Businesses want to pay for things as late as possible: their suppliers, contractors, freelancers, service-providers, capital expenditure (equipment and items they need to function). They want to hang on to any funds they have for as long as possible, earning interest in the bank or paying their staff. Let me be clear: I understand this. But how late is too late in paying suppliers? When does it become abuse or criminality? Different countries have different rules, of course.

On the set of an Indian movie, UK, 2022

In the UK you can expect to be paid in 30 days (which is the law for public service contracts, although it is 60 days for commerical ones). In the European Union, it’s the same. In the USA, it’s generally 30 days after delivery.

In India, the Micro, Small and Medium Enterprises Development (MSMED) Act 2006 limits payment terms to SMEs to 45 days. But in the Indian movie industry , it seems 3 months is standard. It can get up to 6 months, but then you have to fight for your money, chivvying and chasing, and even publicly shaming the production house by taking to Twitter, Instagram and Facebook (they use FB a lot in India for business). You have to name and shame individuals, companies and even the stars and directors of the films involved. It’s not the actors’ fault, of course, but they get caught in the crossfire. So, why does it take so long for Indian companies to pay?

Are they just crooks? 

Before I answer that, let me just say I know many film extras who haven’t been paid YEEEEAAAARS after doing the work, and they’ve just written the debt off – partly because they don’t know how to pursue it, partly because they are never given the name of the production company to chase (and the only contact they had [their agent] has moved on to other projects), partly because they lack the confidence or determination to track down the payer, and finally because they fear being blackballed or labelled a troublemaker.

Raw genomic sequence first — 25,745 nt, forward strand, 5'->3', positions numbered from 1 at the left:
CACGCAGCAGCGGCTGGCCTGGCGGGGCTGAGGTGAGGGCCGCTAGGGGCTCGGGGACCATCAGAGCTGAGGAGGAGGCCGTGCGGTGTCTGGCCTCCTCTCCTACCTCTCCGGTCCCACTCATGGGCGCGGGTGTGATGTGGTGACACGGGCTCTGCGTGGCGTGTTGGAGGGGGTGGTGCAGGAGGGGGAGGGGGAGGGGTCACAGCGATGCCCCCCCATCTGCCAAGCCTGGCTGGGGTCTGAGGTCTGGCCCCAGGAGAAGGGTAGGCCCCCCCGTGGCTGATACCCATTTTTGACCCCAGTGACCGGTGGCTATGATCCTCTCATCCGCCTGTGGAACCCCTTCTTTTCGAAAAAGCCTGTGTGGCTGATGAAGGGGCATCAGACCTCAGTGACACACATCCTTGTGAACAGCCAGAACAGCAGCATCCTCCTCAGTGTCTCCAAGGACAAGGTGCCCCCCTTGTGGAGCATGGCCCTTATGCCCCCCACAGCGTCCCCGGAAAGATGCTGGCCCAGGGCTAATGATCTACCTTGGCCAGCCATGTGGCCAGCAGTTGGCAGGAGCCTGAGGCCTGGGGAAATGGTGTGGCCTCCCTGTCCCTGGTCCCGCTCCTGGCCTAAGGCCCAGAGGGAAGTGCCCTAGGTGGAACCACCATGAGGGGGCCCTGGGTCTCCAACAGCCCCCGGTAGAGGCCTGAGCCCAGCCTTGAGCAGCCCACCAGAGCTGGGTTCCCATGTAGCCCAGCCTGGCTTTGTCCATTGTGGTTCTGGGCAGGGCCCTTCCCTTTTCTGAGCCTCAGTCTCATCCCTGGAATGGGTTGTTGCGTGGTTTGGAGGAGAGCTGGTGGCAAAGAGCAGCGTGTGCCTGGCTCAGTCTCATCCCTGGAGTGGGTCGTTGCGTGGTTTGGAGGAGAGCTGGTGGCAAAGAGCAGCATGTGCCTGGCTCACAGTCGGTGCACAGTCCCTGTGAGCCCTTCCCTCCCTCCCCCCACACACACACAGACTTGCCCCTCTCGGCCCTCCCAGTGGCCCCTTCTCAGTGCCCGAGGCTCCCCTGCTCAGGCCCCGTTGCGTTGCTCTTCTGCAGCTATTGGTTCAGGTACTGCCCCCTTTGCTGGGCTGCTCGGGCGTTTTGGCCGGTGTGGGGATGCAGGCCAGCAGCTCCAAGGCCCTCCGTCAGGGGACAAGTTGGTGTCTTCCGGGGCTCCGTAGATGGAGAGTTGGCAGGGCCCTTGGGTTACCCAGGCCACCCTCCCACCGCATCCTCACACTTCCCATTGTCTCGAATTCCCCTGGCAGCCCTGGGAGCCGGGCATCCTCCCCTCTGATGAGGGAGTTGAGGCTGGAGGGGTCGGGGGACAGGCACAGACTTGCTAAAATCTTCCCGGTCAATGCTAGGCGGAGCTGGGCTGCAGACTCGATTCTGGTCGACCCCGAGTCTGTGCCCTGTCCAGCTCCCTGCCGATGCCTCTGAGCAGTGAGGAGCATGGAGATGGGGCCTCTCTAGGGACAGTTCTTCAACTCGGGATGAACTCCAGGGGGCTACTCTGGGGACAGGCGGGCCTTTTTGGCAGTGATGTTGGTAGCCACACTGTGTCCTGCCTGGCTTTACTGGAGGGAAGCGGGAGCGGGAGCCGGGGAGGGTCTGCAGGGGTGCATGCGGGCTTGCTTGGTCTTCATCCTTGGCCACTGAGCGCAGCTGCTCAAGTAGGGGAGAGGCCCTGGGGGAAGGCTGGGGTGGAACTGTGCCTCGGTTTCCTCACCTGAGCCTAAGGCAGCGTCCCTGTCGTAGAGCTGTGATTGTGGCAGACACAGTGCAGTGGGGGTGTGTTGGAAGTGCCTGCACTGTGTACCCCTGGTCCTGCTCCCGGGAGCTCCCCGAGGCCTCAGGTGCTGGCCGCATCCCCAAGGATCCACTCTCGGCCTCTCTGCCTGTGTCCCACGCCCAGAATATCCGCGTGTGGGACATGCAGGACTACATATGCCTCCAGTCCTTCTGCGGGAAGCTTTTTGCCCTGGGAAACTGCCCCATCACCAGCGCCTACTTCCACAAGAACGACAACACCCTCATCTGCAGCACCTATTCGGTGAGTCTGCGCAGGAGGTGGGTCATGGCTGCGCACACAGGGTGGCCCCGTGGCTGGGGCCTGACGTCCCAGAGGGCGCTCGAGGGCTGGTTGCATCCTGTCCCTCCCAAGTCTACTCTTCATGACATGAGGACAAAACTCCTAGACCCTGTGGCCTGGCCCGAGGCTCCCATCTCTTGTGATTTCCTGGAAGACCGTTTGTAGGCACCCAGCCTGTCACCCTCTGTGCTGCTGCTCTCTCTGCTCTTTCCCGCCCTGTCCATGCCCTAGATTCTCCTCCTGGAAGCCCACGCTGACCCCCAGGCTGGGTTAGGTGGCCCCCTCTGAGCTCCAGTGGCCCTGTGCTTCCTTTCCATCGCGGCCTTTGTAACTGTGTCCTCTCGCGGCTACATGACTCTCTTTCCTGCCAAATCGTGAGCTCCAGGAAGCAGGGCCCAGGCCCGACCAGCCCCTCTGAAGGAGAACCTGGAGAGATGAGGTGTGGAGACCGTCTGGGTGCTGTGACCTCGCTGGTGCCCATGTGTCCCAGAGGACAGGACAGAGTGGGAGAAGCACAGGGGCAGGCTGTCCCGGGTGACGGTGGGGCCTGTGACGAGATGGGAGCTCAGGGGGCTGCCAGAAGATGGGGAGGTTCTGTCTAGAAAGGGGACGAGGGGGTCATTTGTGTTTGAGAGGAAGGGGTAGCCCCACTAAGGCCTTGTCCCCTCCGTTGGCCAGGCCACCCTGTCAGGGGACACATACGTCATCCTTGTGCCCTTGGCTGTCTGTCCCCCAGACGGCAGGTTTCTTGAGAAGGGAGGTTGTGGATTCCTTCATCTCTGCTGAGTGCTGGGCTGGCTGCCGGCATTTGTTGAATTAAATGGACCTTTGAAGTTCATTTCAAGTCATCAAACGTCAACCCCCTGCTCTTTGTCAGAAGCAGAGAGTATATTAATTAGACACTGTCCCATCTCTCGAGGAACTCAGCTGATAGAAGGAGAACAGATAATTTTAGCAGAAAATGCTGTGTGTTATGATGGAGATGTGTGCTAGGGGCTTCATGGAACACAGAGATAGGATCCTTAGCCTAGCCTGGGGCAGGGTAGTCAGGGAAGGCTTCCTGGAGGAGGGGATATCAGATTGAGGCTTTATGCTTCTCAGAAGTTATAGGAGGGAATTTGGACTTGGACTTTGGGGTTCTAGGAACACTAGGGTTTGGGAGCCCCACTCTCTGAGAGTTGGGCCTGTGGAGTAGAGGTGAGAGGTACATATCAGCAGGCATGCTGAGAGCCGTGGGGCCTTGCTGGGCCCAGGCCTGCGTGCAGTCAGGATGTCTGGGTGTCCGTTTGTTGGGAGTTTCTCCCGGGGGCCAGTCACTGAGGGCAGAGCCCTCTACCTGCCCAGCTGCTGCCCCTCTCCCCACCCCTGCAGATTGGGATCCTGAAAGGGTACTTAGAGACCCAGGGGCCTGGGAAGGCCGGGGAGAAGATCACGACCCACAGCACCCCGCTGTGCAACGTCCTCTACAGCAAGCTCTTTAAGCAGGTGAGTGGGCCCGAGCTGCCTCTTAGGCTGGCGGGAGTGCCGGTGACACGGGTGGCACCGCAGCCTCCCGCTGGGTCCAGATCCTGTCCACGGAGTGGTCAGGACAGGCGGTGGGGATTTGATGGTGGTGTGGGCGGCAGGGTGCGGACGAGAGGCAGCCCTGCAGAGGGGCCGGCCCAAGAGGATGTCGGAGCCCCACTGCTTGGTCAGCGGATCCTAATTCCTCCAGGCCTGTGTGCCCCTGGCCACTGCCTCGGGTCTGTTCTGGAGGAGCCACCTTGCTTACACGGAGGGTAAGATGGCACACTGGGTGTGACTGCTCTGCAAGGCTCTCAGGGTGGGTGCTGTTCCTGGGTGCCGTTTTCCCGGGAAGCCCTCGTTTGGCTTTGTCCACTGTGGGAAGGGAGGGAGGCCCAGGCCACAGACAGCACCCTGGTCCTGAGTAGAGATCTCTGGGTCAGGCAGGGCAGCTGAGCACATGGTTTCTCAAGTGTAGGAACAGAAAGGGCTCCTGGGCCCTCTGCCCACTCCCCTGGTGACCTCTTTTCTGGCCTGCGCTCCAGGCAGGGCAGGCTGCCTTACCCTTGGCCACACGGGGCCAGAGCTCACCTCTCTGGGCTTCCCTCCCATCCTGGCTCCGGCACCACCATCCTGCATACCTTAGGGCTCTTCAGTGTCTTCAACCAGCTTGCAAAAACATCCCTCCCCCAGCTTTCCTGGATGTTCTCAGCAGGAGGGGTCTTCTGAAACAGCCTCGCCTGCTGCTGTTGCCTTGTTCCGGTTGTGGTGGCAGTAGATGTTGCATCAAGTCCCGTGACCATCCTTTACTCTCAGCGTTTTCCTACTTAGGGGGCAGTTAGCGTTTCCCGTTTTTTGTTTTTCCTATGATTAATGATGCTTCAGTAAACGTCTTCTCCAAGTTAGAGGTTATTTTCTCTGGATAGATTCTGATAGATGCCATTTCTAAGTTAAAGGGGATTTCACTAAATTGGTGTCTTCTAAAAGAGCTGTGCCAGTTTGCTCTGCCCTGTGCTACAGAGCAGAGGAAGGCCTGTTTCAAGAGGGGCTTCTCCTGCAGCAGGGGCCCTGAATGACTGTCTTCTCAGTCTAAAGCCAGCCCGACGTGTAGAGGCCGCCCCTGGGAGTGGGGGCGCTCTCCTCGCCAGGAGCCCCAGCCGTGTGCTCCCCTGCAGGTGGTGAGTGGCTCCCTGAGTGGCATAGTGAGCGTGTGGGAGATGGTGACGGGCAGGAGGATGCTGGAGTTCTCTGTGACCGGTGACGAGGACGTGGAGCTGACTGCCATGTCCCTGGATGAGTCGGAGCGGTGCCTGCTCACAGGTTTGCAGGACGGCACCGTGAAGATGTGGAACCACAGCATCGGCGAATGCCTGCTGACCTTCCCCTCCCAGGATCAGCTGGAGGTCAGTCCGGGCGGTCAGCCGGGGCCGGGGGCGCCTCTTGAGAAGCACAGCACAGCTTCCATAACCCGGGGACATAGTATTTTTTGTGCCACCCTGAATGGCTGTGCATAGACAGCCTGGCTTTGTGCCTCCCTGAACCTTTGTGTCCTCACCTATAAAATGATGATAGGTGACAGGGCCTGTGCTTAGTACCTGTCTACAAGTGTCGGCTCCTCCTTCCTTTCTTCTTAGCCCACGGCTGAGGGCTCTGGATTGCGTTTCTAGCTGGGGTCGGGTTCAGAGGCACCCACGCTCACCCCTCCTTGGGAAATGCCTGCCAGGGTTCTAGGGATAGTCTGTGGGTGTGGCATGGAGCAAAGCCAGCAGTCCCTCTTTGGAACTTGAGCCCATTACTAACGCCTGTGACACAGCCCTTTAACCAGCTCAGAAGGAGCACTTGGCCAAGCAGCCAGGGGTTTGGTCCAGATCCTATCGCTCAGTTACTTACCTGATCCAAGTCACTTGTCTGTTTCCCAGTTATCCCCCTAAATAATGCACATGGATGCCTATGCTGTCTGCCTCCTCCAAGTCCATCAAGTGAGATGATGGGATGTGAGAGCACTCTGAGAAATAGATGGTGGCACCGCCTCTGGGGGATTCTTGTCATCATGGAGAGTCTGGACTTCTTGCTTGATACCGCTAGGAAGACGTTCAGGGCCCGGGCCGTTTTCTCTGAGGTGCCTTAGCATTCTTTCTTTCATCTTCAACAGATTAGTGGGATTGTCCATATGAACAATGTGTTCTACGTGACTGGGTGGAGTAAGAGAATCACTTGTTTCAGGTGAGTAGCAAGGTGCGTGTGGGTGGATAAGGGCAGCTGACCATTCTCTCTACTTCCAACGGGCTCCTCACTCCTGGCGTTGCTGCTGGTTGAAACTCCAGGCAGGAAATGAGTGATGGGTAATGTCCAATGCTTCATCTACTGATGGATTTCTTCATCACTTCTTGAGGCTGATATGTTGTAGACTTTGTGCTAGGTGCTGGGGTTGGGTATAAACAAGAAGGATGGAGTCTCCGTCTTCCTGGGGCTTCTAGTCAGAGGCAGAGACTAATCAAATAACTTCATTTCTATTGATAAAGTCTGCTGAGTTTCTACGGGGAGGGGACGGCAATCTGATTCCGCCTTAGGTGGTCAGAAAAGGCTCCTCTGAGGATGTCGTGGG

So, are these Indian companies just exploiting the vulnerable, powerless and unrepresented (extras are pretty far down the food chain for Indian filmmakers)?

Or, as they claim, have they transferred the money to their UK representatives where it’s got “held up” by the UK banks?

UK banks, of course, have a duty to find out the provenance of any amount over €10,000 – €15,000 (depending on the account). And they have to investigate ‘linked transactions’ where they suspect amounts have been deliberately broken down into separate, smaller deposits to avoid due diligence checks. This is what has happened in a number of films I have worked on (as an actor or extra) according to the explanations from the production companies in Mumbai.

Now, I am not an international business expert. Maybe there’s a better way to do this so that the ‘little people’ (the film extras working for £100 a day or less) get paid on time. Please let me know, my LinkedIn friends, if there is a solution! Or better still, let the Indian film producers know. There has to be one, right?

Sarah Lockett

Sarah Lockett is a former BBC News / Sky News anchor who currently presents a variety of content for corporate clients and delivers media training.
She has presented on BBC News and Sky News, plus reported for Channel Four News, 5 News, Reuters and others.
She now hosts webinars and conferences, chairs corporate/academic panel discussions, hosts award ceremonies and events. She writes, presents and produces training videos, as well as voiceovers (both factual and drama/comedy). She has written two books and is also working as an actor.

Recommended Articles